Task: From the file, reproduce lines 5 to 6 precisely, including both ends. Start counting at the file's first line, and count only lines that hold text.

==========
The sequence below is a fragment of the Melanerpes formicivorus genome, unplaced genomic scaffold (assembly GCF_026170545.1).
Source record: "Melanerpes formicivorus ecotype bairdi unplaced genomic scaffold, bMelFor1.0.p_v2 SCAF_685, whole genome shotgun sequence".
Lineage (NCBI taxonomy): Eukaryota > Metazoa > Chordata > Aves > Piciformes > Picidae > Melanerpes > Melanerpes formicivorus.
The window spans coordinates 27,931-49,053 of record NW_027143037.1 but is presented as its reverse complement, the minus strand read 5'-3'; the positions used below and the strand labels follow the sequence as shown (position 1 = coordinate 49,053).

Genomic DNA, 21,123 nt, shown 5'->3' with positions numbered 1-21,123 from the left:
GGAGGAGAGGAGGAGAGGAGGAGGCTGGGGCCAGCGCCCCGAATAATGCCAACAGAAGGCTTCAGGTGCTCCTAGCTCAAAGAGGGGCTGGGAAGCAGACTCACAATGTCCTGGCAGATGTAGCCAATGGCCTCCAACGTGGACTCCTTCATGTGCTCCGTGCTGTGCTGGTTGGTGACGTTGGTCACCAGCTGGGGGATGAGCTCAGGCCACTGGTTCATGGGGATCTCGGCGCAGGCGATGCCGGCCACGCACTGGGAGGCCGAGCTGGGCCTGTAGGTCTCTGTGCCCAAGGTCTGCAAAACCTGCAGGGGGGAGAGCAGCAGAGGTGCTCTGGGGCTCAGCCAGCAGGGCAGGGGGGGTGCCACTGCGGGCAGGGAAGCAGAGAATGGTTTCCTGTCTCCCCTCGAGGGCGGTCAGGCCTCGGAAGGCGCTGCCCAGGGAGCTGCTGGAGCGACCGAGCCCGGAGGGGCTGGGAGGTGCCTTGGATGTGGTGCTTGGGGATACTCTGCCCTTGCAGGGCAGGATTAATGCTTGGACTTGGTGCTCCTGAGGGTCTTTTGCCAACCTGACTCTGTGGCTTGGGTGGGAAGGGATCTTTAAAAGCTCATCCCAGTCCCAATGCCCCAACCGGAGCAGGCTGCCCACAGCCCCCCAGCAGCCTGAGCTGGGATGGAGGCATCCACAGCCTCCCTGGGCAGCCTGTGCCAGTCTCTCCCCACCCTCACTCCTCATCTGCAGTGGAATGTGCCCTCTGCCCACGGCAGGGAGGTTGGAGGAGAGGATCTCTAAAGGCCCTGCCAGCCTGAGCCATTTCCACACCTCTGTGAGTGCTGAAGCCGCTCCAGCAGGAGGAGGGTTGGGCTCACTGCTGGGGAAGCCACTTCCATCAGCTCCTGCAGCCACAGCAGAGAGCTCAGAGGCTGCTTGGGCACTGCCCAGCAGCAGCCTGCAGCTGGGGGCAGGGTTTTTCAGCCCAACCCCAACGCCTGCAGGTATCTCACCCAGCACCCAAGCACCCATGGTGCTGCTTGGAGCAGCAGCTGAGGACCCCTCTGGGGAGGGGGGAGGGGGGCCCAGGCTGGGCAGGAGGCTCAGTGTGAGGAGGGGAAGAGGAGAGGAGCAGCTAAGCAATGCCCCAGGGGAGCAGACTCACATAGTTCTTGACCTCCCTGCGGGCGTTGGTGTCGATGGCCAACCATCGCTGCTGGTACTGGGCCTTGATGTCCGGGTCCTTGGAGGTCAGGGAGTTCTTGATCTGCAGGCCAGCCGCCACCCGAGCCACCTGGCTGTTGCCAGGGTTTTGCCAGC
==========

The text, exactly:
Genomic DNA, 21,123 nt, shown 5'->3' with positions numbered 1-21,123 from the left:
GGAGGAGAGGAGGAGAGGAGGAGGCTGGGGCCAGCGCCCCGAATAATGCCAACAGAAGGCTTCAGGTGCTCCTAGCTCAAAGAGGGGCTGGGAAGCAGACTCACAATGTCCTGGCAGATGTAGCCAATGGCCTCCAACGTGGACTCCTTCATGTGCTCCGTGCTGTGCTGGTTGGTGACGTTGGTCACCAGCTGGGGGATGAGCTCAGGCCACTGGTTCATGGGGATCTCGGCGCAGGCGATGCCGGCCACGCACTGGGAGGCCGAGCTGGGCCTGTAGGTCTCTGTGCCCAAGGTCTGCAAAACCTGCAGGGGGGAGAGCAGCAGAGGTGCTCTGGGGCTCAGCCAGCAGGGCAGGGGGGGTGCCACTGCGGGCAGGGAAGCAGAGAATGGTTTCCTGTCTCCCCTCGAGGGCGGTCAGGCCTCGGAAGGCGCTGCCCAGGGAGCTGCTGGAGCGACCGAGCCCGGAGGGGCTGGGAGGTGCCTTGGATGTGGTGCTTGGGGATACTCTGCCCTTGCAGGGCAGGATTAATGCTTGGACTTGGTGCTCCTGAGGGTCTTTTGCCAACCTGACTCTGTGGCTTGGGTGGGAAGGGATCTTTAAAAGCTCATCCCAGTCCCAATGCCCCAACCGGAGCAGGCTGCCCACAGCCCCCCAGCAGCCTGAGCTGGGATGGAGGCATCCACAGCCTCCCTGGGCAGCCTGTGCCAGTCTCTCCCCACCCTCACTCCTCATCTGCAGTGGAATGTGCCCTCTGCCCACGGCAGGGAGGTTGGAGGAGAGGATCTCTAAAGGCCCTGCCAGCCTGAGCCATTTCCACACCTCTGTGAGTGCTGAAGCCGCTCCAGCAGGAGGAGGGTTGGGCTCACTGCTGGGGAAGCCACTTCCATCAGCTCCTGCAGCCACAGCAGAGAGCTCAGAGGCTGCTTGGGCACTGCCCAGCAGCAGCCTGCAGCTGGGGGCAGGGTTTTTCAGCCCAACCCCAACGCCTGCAGGTATCTCACCCAGCACCCAAGCACCCATGGTGCTGCTTGGAGCAGCAGCTGAGGACCCCTCTGGGGAGGGGGGAGGGGGGCCCAGGCTGGGCAGGAGGCTCAGTGTGAGGAGGGGAAGAGGAGAGGAGCAGCTAAGCAATGCCCCAGGGGAGCAGACTCACATAGTTCTTGACCTCCCTGCGGGCGTTGGTGTCGATGGCCAACCATCGCTGCTGGTACTGGGCCTTGATGTCCGGGTCCTTGGAGGTCAGGGAGTTCTTGATCTGCAGGCCAGCCGCCACCCGAGCCACCTGGCTGTTGCCAGGGTTTTGCCAGC